Most of the CEOs I know can handle bad news. But I don't know any that like surprises. The CIO who can help the boss more accurately predict the future and manage profitability across economic cycles can be indispensable.
The power of prediction is a strategic asset. Companies that manage economic cycles smartly don't squeeze margins to keep their share of a shrinking market, they walk away from business when the premium no longer covers the risk. When the economic cycle is on the upswing, they don't just re-invest in whats been profitable in the past. The next products and markets to generate high returns may be very different from those that did so last time.
CIOs can play a critical role in delivering better intelligence on short-term demand, emerging trends, and potential market disruptors. For example, pharmaceutical firms that have access to more information through their interaction with hospitals can be better positioned to deliver blockbuster drugs and improved treatments. Auto makers who decide to join the growing number of equipment makers for whom leasing is as strategically valuable as sales may require entirely new two-way flows of information with customers, and adjustments to their business design.
We now have powerful tools for predicting the future, and the data, technology and people who know how to use those tools to generate actionable information and reliable forecasts. Digitally enabled conversations, movements tracked by a global positioning system (GPS), and online communications can be valuable (if sometimes controversial) sources of information for analysis, baselines and comparisons. It seems like every company I talk to lately is interested in creating an information advantage. I think they're on the right track.
But don't neglect the weak signals. There is probably a lot going on in the market—and in your own organization—that might be a bellwether. Here are a few suggestions as you gaze into your crystal ball and try to help the CEO make sense of an uncertain future.
• The right talent — What technology and information skills are most in demand on job boards and social media channels? What positions are your competitors, vendors, and executive recruiters looking to fill? Are academic institutions a leading indicator in your industry? What is being published and what new curriculum is being introduced into management and computer science programs at top universities?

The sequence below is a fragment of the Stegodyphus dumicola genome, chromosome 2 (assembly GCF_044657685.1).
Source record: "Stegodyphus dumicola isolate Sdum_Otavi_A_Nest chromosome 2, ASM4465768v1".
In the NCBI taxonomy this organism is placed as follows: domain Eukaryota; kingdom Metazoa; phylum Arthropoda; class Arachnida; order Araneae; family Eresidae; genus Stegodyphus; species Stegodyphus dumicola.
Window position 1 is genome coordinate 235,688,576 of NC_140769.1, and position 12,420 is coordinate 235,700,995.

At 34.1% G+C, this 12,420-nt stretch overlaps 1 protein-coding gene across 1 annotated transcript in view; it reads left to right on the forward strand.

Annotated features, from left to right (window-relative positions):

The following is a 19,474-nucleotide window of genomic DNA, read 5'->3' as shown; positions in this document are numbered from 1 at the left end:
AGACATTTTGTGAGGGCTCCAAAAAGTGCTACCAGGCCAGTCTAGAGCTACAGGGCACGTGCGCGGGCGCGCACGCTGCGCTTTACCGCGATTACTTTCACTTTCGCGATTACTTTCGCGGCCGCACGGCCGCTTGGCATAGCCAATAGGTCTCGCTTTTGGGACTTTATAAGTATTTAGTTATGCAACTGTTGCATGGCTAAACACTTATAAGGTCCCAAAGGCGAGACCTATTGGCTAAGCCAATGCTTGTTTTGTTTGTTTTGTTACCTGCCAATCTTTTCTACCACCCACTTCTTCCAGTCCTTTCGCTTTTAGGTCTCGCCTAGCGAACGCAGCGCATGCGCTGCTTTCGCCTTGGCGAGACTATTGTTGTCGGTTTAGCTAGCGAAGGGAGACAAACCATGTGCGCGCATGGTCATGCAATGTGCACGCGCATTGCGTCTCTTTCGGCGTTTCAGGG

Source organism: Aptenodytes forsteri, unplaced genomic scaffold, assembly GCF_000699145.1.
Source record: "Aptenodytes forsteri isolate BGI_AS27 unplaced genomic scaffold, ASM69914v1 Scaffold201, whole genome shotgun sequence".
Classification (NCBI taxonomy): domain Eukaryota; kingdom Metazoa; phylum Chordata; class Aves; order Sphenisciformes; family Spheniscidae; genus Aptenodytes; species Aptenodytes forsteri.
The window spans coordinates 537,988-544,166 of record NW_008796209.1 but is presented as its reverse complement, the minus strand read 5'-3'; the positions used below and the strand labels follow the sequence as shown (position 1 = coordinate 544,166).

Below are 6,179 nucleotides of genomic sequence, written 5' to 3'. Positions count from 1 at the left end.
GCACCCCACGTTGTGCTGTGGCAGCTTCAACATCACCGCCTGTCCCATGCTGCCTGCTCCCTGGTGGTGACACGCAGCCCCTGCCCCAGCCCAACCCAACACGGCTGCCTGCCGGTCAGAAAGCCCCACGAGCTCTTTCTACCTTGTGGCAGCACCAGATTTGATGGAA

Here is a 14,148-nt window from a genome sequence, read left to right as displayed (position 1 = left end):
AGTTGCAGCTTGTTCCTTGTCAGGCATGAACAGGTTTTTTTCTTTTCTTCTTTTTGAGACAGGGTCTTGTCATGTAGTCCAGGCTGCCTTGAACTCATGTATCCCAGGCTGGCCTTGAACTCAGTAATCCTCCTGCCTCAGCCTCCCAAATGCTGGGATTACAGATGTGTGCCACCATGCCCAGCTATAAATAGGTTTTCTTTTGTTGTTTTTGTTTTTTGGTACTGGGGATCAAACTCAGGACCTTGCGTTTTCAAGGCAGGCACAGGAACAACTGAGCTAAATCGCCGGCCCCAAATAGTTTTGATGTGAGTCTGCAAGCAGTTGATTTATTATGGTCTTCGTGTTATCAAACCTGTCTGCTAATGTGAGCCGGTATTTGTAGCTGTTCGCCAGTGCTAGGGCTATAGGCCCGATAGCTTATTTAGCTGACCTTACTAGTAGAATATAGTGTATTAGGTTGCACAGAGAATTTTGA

• The right technology — What open source trends might you want to explore or track? (By the way, there's nothing wrong with learning from others' mistakes.) Look across the innovation spectrum. What's the hacker/maker community working on? (Integrating sensors into hardware and software looks like a hot topic.) What projects are your vendors and academic institutions working on in their labs? Are you following the conversation at high-profile events?
• The right business case — Look inside your own organization. What are the budget allocations and investment categories in each business function? What new capabilities are in the discretionary budget or wish list for, say, marketing or human resources? Look outside, too. What are your competitors saying in their annual report or quarterly investor calls about major investments and priorities? What is being written in the premier business journals about the domains of interest to your company? (If you're only reading technical journals and industry analyst reports, it's time to broaden your horizon.)
What are some "weak" or unusual signals you rely on to look into the future?
Chris Curran is a PwC principal and leader of technology strategy and innovation for PwCs Diamond Advisory Services. Find more from Chris on his blog: ciodashboard.com. or on Twitter @PwC_LLP
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